- Keep communication open: It’s important for your teen to feel that they can talk to you, to reinforce the fact that they can always communicate with you about anything. Make consistent and regular time to check in with your teen and ask open-ended questions to prompt conversation. Listen intently and give her uninterrupted time to share with you. This will help build trust and encourage her to speak with you about various things going on in her life.
- Be aware of red flags: If you are talking regularly with your teen, it’s important to be aware of anything that might seem off, in both conversation and in behavior. If you notice her skipping meals, avoiding social events, or disengaging from activities she previously enjoyed, these things should not be ignored. Gently communicate your concerns and try to get to the root of the problem. Remember – dieting is not about food, there is likely an underlying issue that is triggering her urge to lose weight or diet.
- Have regular family meals: With overloaded schedules today, family meals have become more and more scarce. Making this a priority for your family ensure that you are having time to connect on a regular basis. This also allows you the opportunity to observe any behaviors in your teen that may warrant more attention. Just like you would schedule other important activities, make family meals part of your regular calendar.
- Be the example: Teens learn and observe behaviors from their parents and the people they live with. If you teenager observes you or another parent regularly dieting or speaking negatively or your body, this will likely influence her perception of herself as well. If you frequently jump from fad diet to fad diet, feel unhappy in your body, or are actively trying to lose weight, consider how this might impact your teen. Enlist the help of professional support if needed to nurture a more peaceful relationship with food and your body.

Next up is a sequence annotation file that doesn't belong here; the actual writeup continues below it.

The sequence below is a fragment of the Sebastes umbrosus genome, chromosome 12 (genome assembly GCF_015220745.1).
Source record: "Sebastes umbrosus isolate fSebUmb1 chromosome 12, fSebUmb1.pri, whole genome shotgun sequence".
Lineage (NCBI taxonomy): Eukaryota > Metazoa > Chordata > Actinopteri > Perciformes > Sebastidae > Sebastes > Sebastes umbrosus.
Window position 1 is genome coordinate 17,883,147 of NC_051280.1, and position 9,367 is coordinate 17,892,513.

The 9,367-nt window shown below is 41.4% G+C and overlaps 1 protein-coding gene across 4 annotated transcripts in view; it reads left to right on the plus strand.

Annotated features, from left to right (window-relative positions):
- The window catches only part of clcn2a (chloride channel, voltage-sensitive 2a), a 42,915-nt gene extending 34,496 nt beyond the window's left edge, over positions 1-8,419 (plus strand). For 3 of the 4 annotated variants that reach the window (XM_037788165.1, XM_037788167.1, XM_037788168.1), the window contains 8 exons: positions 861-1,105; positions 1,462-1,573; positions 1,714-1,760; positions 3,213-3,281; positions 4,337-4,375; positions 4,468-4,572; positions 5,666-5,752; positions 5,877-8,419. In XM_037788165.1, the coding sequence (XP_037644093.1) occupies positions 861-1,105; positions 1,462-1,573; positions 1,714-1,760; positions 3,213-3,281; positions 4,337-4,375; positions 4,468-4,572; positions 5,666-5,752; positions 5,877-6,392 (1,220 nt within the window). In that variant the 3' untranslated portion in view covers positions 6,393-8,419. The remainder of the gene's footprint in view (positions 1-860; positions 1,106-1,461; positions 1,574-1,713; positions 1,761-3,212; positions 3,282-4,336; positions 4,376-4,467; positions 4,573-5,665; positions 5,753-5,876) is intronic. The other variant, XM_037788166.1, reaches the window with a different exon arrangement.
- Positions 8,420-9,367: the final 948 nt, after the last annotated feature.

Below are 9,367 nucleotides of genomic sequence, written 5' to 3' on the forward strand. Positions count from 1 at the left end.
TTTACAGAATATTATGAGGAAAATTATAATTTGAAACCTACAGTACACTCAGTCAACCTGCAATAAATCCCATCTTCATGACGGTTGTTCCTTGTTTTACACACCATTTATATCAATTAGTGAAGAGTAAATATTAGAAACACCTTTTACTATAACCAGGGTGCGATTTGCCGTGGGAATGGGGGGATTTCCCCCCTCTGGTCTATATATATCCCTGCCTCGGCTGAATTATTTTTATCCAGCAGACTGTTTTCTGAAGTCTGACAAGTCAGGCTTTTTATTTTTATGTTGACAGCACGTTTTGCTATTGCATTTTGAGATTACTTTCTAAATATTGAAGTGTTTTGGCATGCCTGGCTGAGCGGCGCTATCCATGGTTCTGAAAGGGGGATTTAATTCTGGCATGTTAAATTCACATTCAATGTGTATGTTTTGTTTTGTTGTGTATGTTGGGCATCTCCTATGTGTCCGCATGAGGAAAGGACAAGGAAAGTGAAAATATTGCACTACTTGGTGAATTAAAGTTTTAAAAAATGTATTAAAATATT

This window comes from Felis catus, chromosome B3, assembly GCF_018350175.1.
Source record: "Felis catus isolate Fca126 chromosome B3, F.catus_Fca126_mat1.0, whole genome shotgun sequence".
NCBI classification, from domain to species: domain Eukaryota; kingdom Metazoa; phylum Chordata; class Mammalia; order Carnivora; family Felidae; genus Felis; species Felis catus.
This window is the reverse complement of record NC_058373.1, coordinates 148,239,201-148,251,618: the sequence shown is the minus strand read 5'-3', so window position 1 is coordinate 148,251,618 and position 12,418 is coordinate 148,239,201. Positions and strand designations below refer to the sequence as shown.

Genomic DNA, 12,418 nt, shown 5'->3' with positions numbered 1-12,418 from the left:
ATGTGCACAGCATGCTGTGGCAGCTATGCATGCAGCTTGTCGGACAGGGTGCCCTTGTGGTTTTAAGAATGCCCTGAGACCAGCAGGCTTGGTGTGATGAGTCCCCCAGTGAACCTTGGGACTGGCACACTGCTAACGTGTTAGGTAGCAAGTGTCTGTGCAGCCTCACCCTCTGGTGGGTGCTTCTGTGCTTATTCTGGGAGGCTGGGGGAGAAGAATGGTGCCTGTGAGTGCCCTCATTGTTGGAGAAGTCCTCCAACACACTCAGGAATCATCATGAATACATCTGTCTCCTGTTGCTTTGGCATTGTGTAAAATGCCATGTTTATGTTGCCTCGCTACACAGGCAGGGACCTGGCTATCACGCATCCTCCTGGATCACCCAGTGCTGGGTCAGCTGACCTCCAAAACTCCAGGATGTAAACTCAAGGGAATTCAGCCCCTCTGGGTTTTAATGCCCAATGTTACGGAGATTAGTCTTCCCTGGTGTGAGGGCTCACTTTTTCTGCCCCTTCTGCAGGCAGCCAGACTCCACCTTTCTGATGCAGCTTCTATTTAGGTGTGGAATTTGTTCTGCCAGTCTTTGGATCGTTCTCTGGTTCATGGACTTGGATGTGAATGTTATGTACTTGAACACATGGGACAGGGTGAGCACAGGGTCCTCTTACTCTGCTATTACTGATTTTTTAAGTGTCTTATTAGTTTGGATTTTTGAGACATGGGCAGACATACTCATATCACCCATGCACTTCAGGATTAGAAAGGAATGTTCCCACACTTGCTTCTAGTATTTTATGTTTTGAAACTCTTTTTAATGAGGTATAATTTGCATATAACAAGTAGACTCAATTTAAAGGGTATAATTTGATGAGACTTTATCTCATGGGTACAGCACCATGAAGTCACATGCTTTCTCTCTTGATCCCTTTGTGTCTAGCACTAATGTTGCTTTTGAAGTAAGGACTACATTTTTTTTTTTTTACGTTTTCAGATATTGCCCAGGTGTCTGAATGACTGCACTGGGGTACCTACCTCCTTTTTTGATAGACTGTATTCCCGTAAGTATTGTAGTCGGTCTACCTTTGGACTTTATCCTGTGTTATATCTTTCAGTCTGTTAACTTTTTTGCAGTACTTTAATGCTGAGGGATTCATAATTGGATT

Connecting to Help and Support
At The Meadows Ranch, we understand how important the family system is and the necessity for nurturing and supporting relationships. If your teenager is struggling with chronic dieting or an eating disorder, this can be difficult to understand and accept, which may disrupt the overall family dynamic. Know that you are not alone on this journey, and we are here to help your family heal. Recovery from an eating disorder is possible, and families are an integral part of the journey. Connect with us today to find out how we can help.
References:: Statistics on Weight Discrimination: A Waste of Talent, The Council on Size and Weight Discrimination, Accessed 12 July 2018 : Pathological dieting, precursor to eating disorder, Philadelphia Eating Disorder Examiner, Accessed 12 July 2018 : Dieting in adolescence. (2004). Paediatrics & Child Health, 9(7), 487–491. : Wertheim, EH, et al. Why do adolescent girls watch their weight? An interview study examining sociocultural pressures to be thin. J Psychosom Res. 1997 Apr;42(4):345-55. : Tomé, G., de Matos, M. G., Simões, C., Camacho, I., & AlvesDiniz, J. (2012). How Can Peer Group Influence the Behavior of Adolescents: Explanatory Model. Global Journal of Health Science, 4(2), 26–35. http://doi.org/10.5539/gjhs.v4n2p26